Hammer assault case: Yasir Mohib fears for family's future

By Jared Savage, Phil Taylor

An Auckland man whose discharge without conviction for beating his wife with a hammer has been overturned says he fears the consequences for his family.

Yasir Mohib denies a hammer was involved but admits assaulting his wife. The facts of the case are that the assault occurred after she complained they weren't holding hands while watching a movie together.

He told the Herald today he was "disappointed" the decision to discharge him had been overruled by the High Court but was prepared to accept his punishment.

But he fears his family will be punished too if it means he is deported to Pakistan. His family do not want to be split up and deportation would mean his two New Zealand-born wives and their five Kiwi children would go with him.

He is from the troubled Kashmir region. They want to raise their children in New Zealand because opportunities would be greater here for them, he and his wives said.

"If I did wrong I should be punished for it but not my whole family," Mohib told the Herald.

"That's my only point, that it could affect my whole family, my five little kids, my wives. There is no way we are going to be separated. So if I get deported it means all of these guys need to go to Pakistan."

In September last year, Mohib pleaded guilty to charges of common assault, assault with a weapon and threatening behaviour.

Yasir Mohib today said he was "disappointed" the decision to discharge him had been overruled by the High Court but was prepared to accept his punishment. Photo / Dean Purcell
Yasir Mohib today said he was "disappointed" the decision to discharge him had been overruled by the High Court but was prepared to accept his punishment. Photo / Dean Purcell

He said he had pleaded guilty to the charge of assault with a weapon because he was desperate to be reunited with his family from whom he was separated after the assault.

"I wanted to go back to my family and they wanted me to come back but there was no way until I pleaded guilty.

"No, there was no hammer involved. There was an argument. There were bruises. I punched her with my empty hand."

The victim, his wife Fatimah, also told the Herald that no weapon was involved. She said the hammer came to be part of the statement of facts put before the court because of pressure from members of the wider family.

They have since had a fourth child. Mohib has one child with his second wife.

But both the district and high court judges took the view that a hammer was used.

In April, Judge Philippa Cunningham ruled the consequences of convictions for Mohib were out of proportion to the gravity of the offending and discharged him without conviction.

She placed particular importance on the possibility the 31-year-old might be deported to Pakistan despite the legal principle that a sentencing judge should not usurp the role of Immigration authorities.

Her decision was later overturned by the High Court.

In his judgment on Mohib, Justice Edwin Wylie said the district court judge failed to correctly identify the seriousness of the attack but was right, in his opinion, to conclude a hammer was used.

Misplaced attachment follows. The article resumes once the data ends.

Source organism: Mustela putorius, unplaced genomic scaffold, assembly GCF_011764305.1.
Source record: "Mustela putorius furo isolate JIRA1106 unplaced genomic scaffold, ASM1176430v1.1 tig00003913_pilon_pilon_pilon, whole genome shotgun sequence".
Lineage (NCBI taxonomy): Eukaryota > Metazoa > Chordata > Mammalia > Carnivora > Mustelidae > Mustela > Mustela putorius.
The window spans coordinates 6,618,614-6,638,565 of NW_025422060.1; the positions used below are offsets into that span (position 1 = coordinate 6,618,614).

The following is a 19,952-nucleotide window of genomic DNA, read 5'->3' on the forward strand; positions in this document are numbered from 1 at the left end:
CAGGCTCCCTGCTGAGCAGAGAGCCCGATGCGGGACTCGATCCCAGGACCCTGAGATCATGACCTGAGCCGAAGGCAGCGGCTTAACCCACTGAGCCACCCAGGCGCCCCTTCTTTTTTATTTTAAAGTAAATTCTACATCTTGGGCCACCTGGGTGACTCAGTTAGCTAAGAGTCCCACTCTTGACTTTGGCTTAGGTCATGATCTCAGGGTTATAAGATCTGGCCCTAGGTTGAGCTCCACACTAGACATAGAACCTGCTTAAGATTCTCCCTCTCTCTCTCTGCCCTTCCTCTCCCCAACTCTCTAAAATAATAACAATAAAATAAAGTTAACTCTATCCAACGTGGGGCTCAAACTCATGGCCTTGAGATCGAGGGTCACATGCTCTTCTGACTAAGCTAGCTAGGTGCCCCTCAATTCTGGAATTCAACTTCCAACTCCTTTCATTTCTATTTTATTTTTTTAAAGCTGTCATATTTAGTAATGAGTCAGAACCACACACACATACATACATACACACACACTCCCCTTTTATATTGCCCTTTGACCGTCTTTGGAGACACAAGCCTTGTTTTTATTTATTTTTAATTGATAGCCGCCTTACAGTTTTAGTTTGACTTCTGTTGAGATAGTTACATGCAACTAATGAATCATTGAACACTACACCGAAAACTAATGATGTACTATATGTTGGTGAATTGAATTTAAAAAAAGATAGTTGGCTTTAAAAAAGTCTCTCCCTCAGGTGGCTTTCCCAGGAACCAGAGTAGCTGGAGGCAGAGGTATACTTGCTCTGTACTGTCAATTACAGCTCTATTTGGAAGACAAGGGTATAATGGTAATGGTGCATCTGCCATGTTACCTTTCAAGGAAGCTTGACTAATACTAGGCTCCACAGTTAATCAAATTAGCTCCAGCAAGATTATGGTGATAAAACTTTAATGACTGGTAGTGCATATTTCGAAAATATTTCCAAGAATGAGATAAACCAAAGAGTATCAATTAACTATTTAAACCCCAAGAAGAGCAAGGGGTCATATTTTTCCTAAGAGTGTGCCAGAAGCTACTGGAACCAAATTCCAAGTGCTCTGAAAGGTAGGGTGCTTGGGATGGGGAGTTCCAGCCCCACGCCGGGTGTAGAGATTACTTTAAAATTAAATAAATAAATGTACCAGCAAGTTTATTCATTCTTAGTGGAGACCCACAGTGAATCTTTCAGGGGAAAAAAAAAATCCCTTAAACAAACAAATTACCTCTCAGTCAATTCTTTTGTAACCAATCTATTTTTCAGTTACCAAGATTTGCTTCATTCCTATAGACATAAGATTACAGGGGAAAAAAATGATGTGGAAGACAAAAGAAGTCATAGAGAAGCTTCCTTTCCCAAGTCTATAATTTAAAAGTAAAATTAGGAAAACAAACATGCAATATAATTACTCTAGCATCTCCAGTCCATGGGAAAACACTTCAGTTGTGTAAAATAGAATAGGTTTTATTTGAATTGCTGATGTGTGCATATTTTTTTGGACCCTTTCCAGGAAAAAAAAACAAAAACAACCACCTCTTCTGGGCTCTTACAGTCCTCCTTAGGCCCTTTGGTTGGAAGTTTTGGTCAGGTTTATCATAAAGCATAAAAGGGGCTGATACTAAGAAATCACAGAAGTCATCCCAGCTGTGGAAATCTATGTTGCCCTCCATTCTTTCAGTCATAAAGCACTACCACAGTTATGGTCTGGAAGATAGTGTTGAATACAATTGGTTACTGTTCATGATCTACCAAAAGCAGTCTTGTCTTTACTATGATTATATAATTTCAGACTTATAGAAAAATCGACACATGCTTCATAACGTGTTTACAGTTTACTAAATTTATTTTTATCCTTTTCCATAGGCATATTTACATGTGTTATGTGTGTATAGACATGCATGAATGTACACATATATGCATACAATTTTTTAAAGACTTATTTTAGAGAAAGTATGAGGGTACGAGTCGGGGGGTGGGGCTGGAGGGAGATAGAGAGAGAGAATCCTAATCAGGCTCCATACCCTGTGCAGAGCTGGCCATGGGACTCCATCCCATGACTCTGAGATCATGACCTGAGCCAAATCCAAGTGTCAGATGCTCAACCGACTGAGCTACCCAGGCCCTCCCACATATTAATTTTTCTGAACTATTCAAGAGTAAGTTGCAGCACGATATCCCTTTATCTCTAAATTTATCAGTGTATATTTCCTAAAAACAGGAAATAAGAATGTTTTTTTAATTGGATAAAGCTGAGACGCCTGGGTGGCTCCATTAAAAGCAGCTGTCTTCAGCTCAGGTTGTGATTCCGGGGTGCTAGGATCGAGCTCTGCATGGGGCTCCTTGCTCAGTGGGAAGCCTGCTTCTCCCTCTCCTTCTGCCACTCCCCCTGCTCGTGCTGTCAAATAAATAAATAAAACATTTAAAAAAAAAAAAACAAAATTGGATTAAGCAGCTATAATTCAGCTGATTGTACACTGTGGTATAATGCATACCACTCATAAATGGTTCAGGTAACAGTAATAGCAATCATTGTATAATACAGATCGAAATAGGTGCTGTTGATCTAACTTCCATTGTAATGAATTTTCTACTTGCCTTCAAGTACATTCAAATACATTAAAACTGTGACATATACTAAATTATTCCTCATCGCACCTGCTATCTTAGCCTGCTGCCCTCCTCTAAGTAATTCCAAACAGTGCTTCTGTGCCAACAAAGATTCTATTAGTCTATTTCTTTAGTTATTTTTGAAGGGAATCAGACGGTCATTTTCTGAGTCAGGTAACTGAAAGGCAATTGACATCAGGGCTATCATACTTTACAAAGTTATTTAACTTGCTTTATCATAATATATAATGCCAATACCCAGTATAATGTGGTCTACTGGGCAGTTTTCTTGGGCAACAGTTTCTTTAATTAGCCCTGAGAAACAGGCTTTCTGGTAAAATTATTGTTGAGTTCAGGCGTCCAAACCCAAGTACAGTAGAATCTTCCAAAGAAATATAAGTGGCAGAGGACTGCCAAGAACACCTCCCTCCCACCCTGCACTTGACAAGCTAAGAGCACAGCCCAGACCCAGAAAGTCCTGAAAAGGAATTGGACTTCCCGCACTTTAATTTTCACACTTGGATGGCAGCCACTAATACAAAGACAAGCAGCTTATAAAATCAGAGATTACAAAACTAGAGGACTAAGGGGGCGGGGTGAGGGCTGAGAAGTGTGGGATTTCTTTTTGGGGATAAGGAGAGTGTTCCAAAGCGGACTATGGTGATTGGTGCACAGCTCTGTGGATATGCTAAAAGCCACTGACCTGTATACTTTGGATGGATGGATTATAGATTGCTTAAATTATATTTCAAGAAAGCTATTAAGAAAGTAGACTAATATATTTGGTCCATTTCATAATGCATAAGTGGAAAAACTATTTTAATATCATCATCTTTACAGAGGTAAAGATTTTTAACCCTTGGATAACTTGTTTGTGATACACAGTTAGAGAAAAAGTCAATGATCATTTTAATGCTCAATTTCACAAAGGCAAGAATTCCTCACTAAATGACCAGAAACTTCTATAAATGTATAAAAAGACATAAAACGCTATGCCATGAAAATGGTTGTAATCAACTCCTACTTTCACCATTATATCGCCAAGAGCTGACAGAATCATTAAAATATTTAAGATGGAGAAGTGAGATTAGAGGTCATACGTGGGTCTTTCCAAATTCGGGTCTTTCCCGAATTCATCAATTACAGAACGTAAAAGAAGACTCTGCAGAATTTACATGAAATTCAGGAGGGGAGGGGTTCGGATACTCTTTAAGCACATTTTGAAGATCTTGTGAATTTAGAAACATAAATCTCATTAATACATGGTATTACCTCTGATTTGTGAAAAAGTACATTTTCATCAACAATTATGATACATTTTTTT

Judge Wylie said he had seen photographs of the bruises. "The bruises are significant and they appear to have an inner round ring which I suspect is consistent with a blow from an object such as a hammer."

He had doubts about Mohib's insight into the offending and said the victim's retraction of her initial statement to police was a "rather disturbing factor in the domestic violence context".

"The assault was vicious and premeditated. Mr Mohib has denied full responsibility and he has sought to shift the blame to the victim and her family," said Justice Wylie.

"In my view, the Judge failed to fully appreciate the gravity of the offending and she placed excessive weight on the immigration consequences."

The High Court judge earlier ruled Judge Cunningham made an error in the law by usurping the function of immigration authorities.

"This was not a case where convictions would necessarily lead to deportation ... Parliament has entrusted the immigration authorities with the obligation to consider whether persons convicted of offending ought to be allowed to remain in New Zealand.

"Finally, the [Solicitor-General] argued that the judge's decision to discharge without conviction was plainly wrong," said Justice Wylie.

"For the reasons I have set out, I agree."

He convicted Mohib and sent the matter back to the Auckland District Court for sentencing.

Mohib has worked in New Zealand for property management and security firms and ran his own meat wholesaling business. He is not currently working. His work visa was not renewed after he was charged with the assault.

His application for permanent residency is on hold, he said.

It's the third time Judge Cunningham has been over-ruled after granting a discharge without conviction.

The previous cases involved a well-known comedian who pleaded guilty to performing an indecent act on his daughter, and the son of the Maori King on charges of burglary, theft and drink driving.

- NZ Herald

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